Like the vast majority of Muslims out here in the UK or dare I say ‘Western world’, I find that we are painstakingly besieged with the same, preposterous questions, every year. A couple a years ago I actually got dumped by a guy who simply couldn’t fathom why I wouldn’t go on dates with him during Ramadan or why I didn’t meet him for lunch, dinner or worse yet ‘Netflix and Chill’. Admittedly, he was a European atheist, but regardless of not being from the same faith or culture as me, it takes all of 3.6 seconds to type in ‘fasting’ and ‘Ramadan’ in to Google to figure it all out. In hindsight, getting dumped was a blessing in disguise, he also turned out to be a borderline racist. My sordid dating life aside, I find that I am inundated with the same questions at work too.
“Wait, not even water?!”
“OMG, that’s torture, so wait not even water?”
“So you only eat or drink at night? What if you’re hungry during the day?”
“So not even a sip of water?”
“But isn’t that like, so outdated?”
“Don’t you just pass out? OMG I would just die!”
“So, no water?”
Just for the record, I would like to take a moment and make a short public announcement: during your fast, no, you cannot have water.
In an attempt to save my fellow fasting peers from these eye roll inducing questions, I thought it best to write a succinct Ramadan 101. Please feel free to share this article on your work Slack channel and your HR manager.
The most important Muslim practices in Islam are the Five Pillars of Islam:
Shahadah: sincerely reciting the Muslim profession of faith.
Salat: performing ritual prayers in the proper way five times each day.
Zakat: paying an alms (or charity) tax to benefit the poor and the needy
Sowm: (fasting) in the month of Ramadan
Hajj: (pilgrimage) to the holy city of Mecca (to be performed once in your life)
So, what is fasting?
For a whole month, Muslims observe Sowm, which is to abstain from eating, drinking, engaging in sexual activities and smoking from sunrise to sunset.
Well, a few reasons. The most important reason is to display self-constraint, to find compassion and empathy for those who have nothing. Which leads to the pillar of Islam Zakat - giving charity and alms to the poor. It is a month of self-reflection, meditation, piety and patience. It’s about not giving in to bodily desires but feeding your mind and soul.
Understanding that there are others in the world who have next to nothing, who don’t have anything to break their ‘fast’ and who are living in a state of perpetual hunger and thirst. Fasting helps Muslims develop self-control, become more grateful for the everyday blessings and become more empathetic. These are similar practises of other religions across the world, like Judaism, Christianity, Hinduism and even Zoroastrianism - fasting is another form of prayer.
So now you know why we fast, but what does it actually entail?
Ramadan, which is the Arabic word for ‘scorched’ or ‘desert’, is the 9th month of the Islamic Lunar calendar. It is revered as one of the holiest months for Muslims. Not only was the Qur’an revealed to the Prophet, peace be upon him, by the Angel Gabriel (Gabriel is an arch Angel mentioned in the Abrahamic religions. He features in both Torah, Old and New Testament, The Gospels and the Qur’an) Muslims believe that the scriptures of the Qur’an were revealed to the Prophet Muhammed by the archangel Gabriel in the month of Ramadan. Hence furthering the sanctity of this month.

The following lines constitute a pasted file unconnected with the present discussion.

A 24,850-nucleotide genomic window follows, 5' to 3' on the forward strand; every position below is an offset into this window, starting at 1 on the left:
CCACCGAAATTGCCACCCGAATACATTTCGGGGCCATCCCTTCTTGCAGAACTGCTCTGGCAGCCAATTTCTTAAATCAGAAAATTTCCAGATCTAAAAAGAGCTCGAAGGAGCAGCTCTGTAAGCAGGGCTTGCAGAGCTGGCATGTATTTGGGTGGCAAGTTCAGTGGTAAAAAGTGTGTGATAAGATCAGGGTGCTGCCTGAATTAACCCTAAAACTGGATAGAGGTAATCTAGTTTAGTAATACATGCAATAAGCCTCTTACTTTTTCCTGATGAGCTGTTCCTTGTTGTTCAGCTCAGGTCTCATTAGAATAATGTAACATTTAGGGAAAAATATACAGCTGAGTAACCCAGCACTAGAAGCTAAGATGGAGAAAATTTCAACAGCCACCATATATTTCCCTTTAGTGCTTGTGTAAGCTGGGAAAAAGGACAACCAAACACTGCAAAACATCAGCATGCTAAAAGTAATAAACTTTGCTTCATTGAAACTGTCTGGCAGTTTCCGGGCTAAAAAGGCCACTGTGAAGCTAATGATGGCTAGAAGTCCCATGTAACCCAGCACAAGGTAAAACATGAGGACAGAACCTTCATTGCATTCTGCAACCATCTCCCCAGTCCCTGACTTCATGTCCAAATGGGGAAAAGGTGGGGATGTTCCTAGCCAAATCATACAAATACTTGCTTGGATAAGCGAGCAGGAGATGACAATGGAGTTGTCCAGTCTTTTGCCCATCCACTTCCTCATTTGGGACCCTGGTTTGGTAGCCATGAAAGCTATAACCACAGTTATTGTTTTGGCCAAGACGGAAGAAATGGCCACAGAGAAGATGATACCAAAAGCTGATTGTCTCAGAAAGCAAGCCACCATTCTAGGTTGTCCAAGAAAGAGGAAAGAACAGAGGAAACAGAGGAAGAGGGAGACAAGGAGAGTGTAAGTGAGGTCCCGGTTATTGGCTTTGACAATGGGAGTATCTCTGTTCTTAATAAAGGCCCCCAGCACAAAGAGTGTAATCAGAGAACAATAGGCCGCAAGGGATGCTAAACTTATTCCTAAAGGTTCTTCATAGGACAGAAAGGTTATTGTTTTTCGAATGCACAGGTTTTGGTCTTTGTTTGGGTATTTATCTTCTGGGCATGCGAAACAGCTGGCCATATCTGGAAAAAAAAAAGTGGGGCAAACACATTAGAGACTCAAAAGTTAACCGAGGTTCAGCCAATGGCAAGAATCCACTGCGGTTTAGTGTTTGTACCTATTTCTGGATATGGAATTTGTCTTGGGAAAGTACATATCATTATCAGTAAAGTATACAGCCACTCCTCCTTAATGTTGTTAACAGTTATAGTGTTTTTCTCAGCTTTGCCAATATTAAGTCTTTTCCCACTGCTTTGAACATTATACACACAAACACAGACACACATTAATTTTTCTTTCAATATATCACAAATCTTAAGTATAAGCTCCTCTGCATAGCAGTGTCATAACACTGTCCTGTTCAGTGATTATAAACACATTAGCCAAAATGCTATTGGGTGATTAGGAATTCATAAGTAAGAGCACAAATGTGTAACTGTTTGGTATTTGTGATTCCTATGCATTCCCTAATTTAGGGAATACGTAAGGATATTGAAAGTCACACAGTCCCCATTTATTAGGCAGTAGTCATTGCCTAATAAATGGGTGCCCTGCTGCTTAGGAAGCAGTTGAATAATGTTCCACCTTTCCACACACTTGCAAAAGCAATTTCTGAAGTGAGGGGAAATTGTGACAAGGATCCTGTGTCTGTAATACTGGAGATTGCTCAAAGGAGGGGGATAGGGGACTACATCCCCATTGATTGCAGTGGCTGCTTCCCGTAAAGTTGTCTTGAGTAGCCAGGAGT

What is a fast?
To fast is to abstain from drinking, eating, smoking and engaging in sexual activities from the dawn to sunset, for 29-30 days. This is due to the Islamic calendar operating on a Lunar schedule as opposed to Solar. We are also encouraged to stay away from negative activities, such as lying, speaking behind someone’s back, gossiping, cheating, cursing, fighting or insulting. Instead we are encouraged to be kind, helpful, charitable, giving, and to do good deeds.
Does everyone have to fast? What if I can’t?
Despite all the negative propaganda about Muslims in the mainstream media being “hardcore” or stringently strict, in reality, it’s really not like that. Particularly since the days and times in the summer are so long, if you feel like you cannot fast, you are not obliged. In fact, it is as an actual rule that those who are elderly, sick, take medication, pregnant, breastfeeding, travelling, diabetic, have a chronic illness (this is wide ranging) or are menstruating (let’s be real, it’s definitely the one time you look forward to having your period) you don’t have to fast.
Especially with days being so long in the summer, you should never exert or force yourself to fast. For example, if it’s a long, hot day, and you feel dehydrated and sick, you should break your fast immediately and drink some water. Nowhere does it say in the scriptures that you should make yourself ill. Fasting is encouraged for only those who are healthy, able bodied and mentally able to do so.
Personally, I love Ramadan, and I always have. Despite my overt liberal tendencies, I really do enjoy taking part in this month. Not only is it a time to self-reflect, to do good, and be kind to others, but there’s an innate beauty in the entire disciplined ritual. Knowing there are literally hundreds of millions of Muslims around the world observing the same thing, it’s truly heart-warming.
So in short: no, it’s not torture, it’s not a form of punishment, you really can’t have anything from dawn to dusk. Most importantly: yes, I will be hangry for the next month. So, be warned.
"The month of Ramadan begins on 5th May (however this is subject to the sighting of the new moon)"